"For instance, consumers now have an 'endless aisle experience' from the likes of Amazon, who essentially catalogs the world of retail and empowers the consumer to make choice," Rodio told Retail Dive in an email. "In order for other retailers to compete [these days], they need to harness today's technology to better marry their online and offline experiences into a strong omnichannel presence that allows them to fulfill the endless aisle experience in-store."
Technology comes into play, not just on the consumer side and the business side, but also the product side. Consider that, while L.L. Bean’s hunting boot at first glance appears to be a classic, it’s hardly the same shoe invented by Bean himself and his cobbler. The boot now comes in a variety of styles, with performance materials that keep feet warm and dry in ways Bean couldn't have dreamed of.
“I think, from my perspective, it’s less about history and more about relevancy, and even the best of brands, if they don’t maintain their relevancy, will lose their way with the consumer,” Barr says. “The great thing about the classic brands is there really is a tremendous amount of trust. So when those brands do change, even as they’re constantly reinventing themselves, they’re always staying true to their purpose.”
Weathering the storms
In addition to ensuring that they have merchandise that continues to appeal to shoppers, retailers must find a way out of those times when they do find themselves outpaced by changes in the industry.
The thing about a 125-plus-year-old company is that it’s been around long enough to have had to change quite a few times over. Andrea Ovans, writing in the Harvard Business Review, chronicles the many ways and the many times that Sears, for one, has come back from the brink.
That includes the early, highly disruptive catalog days, its opening of brick-and-mortar stores, and its pioneering use of census data and demographics in the early 20th century, among other ground-breaking moves. Plus, over the years Sears has had to adjust to the advent of the automobile, the U.S. population shifting from farms to cities to suburbs, wartime, peacetime, and wild swings in consumer tastes and behaviors and its own brand reputation.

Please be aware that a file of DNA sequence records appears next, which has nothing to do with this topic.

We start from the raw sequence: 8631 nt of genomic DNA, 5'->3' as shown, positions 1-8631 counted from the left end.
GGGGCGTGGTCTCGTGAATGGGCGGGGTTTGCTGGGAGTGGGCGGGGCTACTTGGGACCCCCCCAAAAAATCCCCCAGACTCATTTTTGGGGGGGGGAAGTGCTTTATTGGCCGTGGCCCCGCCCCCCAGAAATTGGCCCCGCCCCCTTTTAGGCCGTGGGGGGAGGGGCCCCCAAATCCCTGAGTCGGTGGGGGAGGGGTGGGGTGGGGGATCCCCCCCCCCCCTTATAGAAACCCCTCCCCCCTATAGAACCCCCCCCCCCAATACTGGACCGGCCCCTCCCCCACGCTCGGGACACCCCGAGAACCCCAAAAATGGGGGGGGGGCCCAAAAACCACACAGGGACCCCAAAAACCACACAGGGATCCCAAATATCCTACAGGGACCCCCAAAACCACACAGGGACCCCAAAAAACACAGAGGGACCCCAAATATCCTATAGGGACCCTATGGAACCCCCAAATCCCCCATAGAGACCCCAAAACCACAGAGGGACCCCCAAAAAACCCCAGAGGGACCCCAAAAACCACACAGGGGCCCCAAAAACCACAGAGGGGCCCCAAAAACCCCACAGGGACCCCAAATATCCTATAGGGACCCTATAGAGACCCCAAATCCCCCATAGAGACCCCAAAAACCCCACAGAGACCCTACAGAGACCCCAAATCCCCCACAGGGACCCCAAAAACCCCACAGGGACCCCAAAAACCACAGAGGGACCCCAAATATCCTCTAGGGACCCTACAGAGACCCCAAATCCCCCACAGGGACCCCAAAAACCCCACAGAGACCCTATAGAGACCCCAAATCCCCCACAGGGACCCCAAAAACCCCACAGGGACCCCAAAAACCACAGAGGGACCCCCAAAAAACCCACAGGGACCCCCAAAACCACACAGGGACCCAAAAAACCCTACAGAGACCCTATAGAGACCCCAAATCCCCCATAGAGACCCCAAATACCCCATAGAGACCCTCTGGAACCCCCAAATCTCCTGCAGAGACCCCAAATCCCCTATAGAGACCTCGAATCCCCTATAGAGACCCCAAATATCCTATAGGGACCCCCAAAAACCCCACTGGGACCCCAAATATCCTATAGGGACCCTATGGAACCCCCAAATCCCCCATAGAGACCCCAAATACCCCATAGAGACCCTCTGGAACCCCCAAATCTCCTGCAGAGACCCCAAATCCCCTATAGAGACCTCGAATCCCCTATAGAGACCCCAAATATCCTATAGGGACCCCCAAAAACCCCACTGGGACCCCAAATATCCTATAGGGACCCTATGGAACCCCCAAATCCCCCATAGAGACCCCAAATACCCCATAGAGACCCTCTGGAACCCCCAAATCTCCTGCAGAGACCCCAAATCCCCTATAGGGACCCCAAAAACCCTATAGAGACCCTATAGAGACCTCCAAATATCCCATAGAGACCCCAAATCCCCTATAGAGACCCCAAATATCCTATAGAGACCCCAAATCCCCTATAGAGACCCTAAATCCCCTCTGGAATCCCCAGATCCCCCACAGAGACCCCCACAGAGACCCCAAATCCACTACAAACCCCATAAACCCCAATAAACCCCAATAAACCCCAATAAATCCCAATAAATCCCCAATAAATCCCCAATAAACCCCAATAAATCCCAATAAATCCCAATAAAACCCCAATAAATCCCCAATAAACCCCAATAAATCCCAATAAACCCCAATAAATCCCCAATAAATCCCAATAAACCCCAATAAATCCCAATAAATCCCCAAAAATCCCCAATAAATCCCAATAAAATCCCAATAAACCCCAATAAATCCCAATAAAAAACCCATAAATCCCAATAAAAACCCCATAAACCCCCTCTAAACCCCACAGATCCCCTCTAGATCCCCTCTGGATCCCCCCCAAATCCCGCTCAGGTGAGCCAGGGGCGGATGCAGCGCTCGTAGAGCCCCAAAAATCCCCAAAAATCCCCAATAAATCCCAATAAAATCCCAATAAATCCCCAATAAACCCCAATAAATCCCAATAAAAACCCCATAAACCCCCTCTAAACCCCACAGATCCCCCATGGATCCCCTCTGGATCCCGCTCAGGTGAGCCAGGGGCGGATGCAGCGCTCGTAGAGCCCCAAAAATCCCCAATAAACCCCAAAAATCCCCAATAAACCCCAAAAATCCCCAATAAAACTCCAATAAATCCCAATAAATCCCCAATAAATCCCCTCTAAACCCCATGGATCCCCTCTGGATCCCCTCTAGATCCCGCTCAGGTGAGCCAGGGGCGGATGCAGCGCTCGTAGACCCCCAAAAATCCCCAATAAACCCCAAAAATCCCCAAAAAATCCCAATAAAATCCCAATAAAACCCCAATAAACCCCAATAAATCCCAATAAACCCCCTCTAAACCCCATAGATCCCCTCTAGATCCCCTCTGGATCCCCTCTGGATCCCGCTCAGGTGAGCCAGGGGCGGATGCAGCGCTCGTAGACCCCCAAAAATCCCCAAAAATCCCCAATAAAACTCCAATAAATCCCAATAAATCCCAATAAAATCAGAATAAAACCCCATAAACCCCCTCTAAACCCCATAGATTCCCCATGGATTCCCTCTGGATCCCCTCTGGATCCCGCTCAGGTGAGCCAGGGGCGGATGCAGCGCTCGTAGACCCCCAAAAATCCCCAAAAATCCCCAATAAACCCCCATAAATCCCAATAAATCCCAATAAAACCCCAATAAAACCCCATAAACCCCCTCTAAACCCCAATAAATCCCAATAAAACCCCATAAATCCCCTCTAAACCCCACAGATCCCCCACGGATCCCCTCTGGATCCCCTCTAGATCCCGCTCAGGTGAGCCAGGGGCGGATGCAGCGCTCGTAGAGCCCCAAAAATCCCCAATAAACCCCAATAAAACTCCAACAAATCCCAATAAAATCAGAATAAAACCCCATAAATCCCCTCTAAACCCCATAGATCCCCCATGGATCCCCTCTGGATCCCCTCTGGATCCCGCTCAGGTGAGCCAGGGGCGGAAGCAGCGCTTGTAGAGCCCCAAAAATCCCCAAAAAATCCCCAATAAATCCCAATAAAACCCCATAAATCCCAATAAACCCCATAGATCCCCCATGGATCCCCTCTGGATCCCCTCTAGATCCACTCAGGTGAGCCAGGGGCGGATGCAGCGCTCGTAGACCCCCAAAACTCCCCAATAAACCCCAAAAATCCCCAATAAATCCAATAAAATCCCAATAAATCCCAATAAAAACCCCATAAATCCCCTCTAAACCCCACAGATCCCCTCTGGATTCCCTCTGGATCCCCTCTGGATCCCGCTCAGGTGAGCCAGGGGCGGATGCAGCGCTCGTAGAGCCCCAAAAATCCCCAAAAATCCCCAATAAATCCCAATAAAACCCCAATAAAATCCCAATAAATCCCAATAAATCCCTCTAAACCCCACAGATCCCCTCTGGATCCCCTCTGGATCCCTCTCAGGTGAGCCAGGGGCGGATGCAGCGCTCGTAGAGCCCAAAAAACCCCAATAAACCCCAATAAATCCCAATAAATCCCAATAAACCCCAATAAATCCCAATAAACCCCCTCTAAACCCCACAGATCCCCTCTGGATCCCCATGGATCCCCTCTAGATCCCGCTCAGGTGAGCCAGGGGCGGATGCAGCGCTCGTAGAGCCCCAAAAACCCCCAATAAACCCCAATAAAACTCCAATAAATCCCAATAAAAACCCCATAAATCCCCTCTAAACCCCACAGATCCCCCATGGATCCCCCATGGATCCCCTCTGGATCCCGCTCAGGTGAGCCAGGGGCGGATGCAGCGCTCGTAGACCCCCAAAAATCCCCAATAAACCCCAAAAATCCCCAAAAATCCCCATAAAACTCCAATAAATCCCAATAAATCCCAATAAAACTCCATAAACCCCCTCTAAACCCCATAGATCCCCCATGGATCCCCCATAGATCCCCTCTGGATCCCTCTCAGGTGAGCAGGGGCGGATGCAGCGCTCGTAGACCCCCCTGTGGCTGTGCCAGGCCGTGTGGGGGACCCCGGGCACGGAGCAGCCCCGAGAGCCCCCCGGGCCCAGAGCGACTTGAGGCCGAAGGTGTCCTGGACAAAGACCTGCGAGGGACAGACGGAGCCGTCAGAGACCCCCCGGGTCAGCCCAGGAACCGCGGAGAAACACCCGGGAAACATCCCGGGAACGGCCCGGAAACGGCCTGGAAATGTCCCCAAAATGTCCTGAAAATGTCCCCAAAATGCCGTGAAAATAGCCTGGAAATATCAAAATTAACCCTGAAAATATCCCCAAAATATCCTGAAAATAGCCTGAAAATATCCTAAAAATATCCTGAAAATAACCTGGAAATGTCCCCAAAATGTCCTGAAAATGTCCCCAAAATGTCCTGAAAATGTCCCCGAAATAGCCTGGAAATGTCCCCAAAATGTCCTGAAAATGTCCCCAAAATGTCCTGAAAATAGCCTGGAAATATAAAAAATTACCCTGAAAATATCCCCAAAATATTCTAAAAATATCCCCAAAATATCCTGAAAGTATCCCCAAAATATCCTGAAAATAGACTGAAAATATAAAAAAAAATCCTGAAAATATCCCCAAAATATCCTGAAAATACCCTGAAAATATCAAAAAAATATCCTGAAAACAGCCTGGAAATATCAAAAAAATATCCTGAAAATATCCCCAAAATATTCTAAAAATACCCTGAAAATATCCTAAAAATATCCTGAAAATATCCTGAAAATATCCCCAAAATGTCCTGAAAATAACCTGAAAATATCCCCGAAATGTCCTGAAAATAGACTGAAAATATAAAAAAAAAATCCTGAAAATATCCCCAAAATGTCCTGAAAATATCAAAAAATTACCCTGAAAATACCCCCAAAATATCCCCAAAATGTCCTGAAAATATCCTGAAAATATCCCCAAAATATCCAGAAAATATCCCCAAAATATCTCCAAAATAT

“The Sears transformation was more than a change in marketing strategy. It was also a change in the logic and culture of the business. In fact, the process of altering the logic is what changed the culture.” That’s from a 1998 Harvard Business Review paper, “The Employee-Customer-Profit Chain at Sears,” describing the radical turnaround at Sears then.
The next paper on Sears has yet to be written, and the once iconic retailer—which Yahoo Finance’s Jeff Macke called "a company that was once the best of Amazon and Walmart rolled into one”—is struggling mightily, but perhaps the retailer has a better chance than most people think.
“What we see is those brands that are not consistently looking forward and reinventing themselves slowly but surely lose their relevancy to the consumer,” Barr notes, speaking generally and not about Sears in particular.
The pressures of ownership
Another factor that can work for or against a retailer is whether it is privately or publicly held. A privately held company, like L.L. Bean, often has strong ties to its founders or their families, and may have a greater chance at staying true to its values and essential “brand promise.”
And because boards of directors and shareholders can be impatient, it can be difficult for a publicly traded company to take steps necessary to reform.
“Why do some do it and do some not do it?” Barr asks of which retailers survive over the long term. “Everything as it relates to the consumer is very dynamic. The leading companies are constantly looking forward to not only their own products but to global mega-trends.”
And that means understanding shifting demographics and tastes as well as technology—including, sometimes, the best materials to use in a hunting boot that's sometimes worn by fashion-forward urban college kids who never go hunting.